How to Say 'Sorry' to an Angry Customer | SalesAndMarketing.com
LinkedIn  Twitter  YouTube  Facebook
Share |

How to Say 'Sorry' to an Angry Customer

Turn a bad situation into a relationship-building opportunity

By BILL ROSENTHAL

You just got word that a customer’s angry. The shipment was late or there’s a pricing error on the invoice. Or maybe there’s a quality glitch. Whatever the problem, you have to apologize.

Salespeople often dread having to say they're sorry. That’s a big mistake. They should welcome the opportunity to apologize because research has shown that a properly handled apology can increase the customer's loyalty. Correcting a grievance strengthens the relationship because it builds trust with the customer. Moving the customer from dissatisfied to completely satisfied raises loyalty between 30% and 50%. Customers like to talk about how their complaints were handled well, so there’s significant plus-side word of mouth as well. And word of mouth is the source of 20% to 75% of all new customers!

What’s most important is apologizing quickly. If you don’t, the customer's resentment may grow. The customer may think you don’t value the relationship or you're afraid to face up to the problem. The longer you wait, the harder it will be to apologize. Being quick to do it will immediately earn you points.

Learn whatever you can before you contact the customer. When was the shipment made? What exactly does the invoice say? Was the product checked for quality? Get all the facts about any other complaints the customer may have made. Though speed is important, avoid the temptation to apologize with an e-mail message. It's a very poor substitute for something that should be said either on the phone or during a visit. Once you’ve talked with the customer, though, you can follow up your conversation with an e-mail message. You can make it even more personal with a handwritten “snail mail” note.

When you contact the customer, listen carefully to what you hear. Resist the temptation to defend yourself until the customer has thoroughly explained. Make it clear that you’re listening by paraphrasing what you're hearing. If it’s a face-to-face meeting, show you’re listening by leaning forward, nodding and using facial gestures that express your concern. Take note of the customer's non-verbal cues as well. Look the customer in the eye. You'll make your apology much more credible that way. Express sympathy for any hurt or anxiety you caused. It isn't a sign of weakness to do this. It shows confidence and strength. If you don't understand completely, ask for clarification. Be careful not to hear the beginning of the customer's statement and immediately start thinking about what you'll say in reply. Listen carefully for the whole statement.

What the customer's saying might be altogether unfair and even insulting. Don't lose your equanimity, though. Try to defuse the situation by acknowledging that the customer is upset. Say something like, "I can see that this is upsetting to you" or "I recognize how frustrating this is for you." But don't say, "I understand how you feel…" That might sound facile to the customer and could prompt the classic comeback, "You have no idea how I feel."

Be clear and direct with your language. There’s a subtle difference between "I'm sorry" and "I apologize." The former acknowledges your feelings about what happened and it’s the right thing to say when you’re sympathizing with the other party. When asking for forgiveness, though, saying you’re sorry may not be enough. The other person might feel you're expressing regret without taking responsibility. Saying “I apologize” is better. If you say "Mistakes were made" you may sound like you're waffling. You’ll do better saying "I made a mistake.” Describe what steps you're taking to avoid repetition of the problem. Be careful, though, not to make any unrealistic promises. Give the customer an opportunity to ask questions about your explanation.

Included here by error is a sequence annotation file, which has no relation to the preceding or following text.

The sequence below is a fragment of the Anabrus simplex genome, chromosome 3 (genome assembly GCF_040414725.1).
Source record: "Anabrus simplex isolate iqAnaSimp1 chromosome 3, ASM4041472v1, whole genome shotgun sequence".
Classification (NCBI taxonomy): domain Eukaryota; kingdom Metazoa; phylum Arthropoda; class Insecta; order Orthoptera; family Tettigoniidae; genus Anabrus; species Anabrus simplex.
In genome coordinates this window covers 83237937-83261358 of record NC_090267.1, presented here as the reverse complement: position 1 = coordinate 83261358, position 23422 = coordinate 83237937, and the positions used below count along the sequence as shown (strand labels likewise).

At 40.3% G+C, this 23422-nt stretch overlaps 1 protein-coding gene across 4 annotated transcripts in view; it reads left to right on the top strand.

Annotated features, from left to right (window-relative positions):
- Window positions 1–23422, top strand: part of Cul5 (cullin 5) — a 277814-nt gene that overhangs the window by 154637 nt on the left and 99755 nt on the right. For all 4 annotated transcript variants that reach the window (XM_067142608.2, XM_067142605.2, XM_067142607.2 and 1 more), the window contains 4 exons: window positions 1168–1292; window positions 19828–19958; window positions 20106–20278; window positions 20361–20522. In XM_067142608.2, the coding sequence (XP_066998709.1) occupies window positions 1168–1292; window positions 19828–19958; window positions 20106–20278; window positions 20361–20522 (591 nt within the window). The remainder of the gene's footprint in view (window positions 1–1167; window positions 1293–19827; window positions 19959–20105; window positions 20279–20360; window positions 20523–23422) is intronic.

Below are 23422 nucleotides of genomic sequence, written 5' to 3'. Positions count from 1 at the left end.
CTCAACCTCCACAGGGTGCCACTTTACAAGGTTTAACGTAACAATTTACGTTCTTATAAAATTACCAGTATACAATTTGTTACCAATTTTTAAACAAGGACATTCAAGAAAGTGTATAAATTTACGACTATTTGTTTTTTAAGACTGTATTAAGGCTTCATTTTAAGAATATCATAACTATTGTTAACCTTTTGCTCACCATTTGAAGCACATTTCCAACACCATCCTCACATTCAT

The customer might not immediately accept your apology, irrespective of how well you make it. Listen carefully and respectively to what's being said before you continue. As you respond don't use the word "wrong" because it's loaded and may heighten tension. Even using the word "but" might imply you're rejecting everything the other person said.

It may be advisable for you to offer a way to make amends. Think about this before making your apology so that you’re ready to offer restitution if asked. The customer's request might be unreasonable. Explain why it can't be met -- and offer another way to satisfy the customer instead.

As you go back and forth with the customer, here are some principles that form the basis of Communispond's thinking and teaching that will be useful to you:

  • Every point of view is reasonable to the person who holds it.
  • Persuasion does not result from argument or debate; it's a cooperative transaction.
  • Successful persuasion depends on the other person's trust in the persuader.
  • Persuasion never occurs when the message is unclear

Apologizing to an angry customer isn't easy. It's essential to apologize whenever you’ve treated a customer unfairly, though. Good salespeople are able to do it well. They use the apology as a way to earnestly make amends, turn adversity into advantage and demonstrate their sensitivity and fairness.

Bill Rosenthal is chief executive of Communispond, which provides consulting and skills training in all aspects of communications and sales. Visit www.communispond.com for free access to webinars, articles, videocasts, audiocasts and e-newsletters.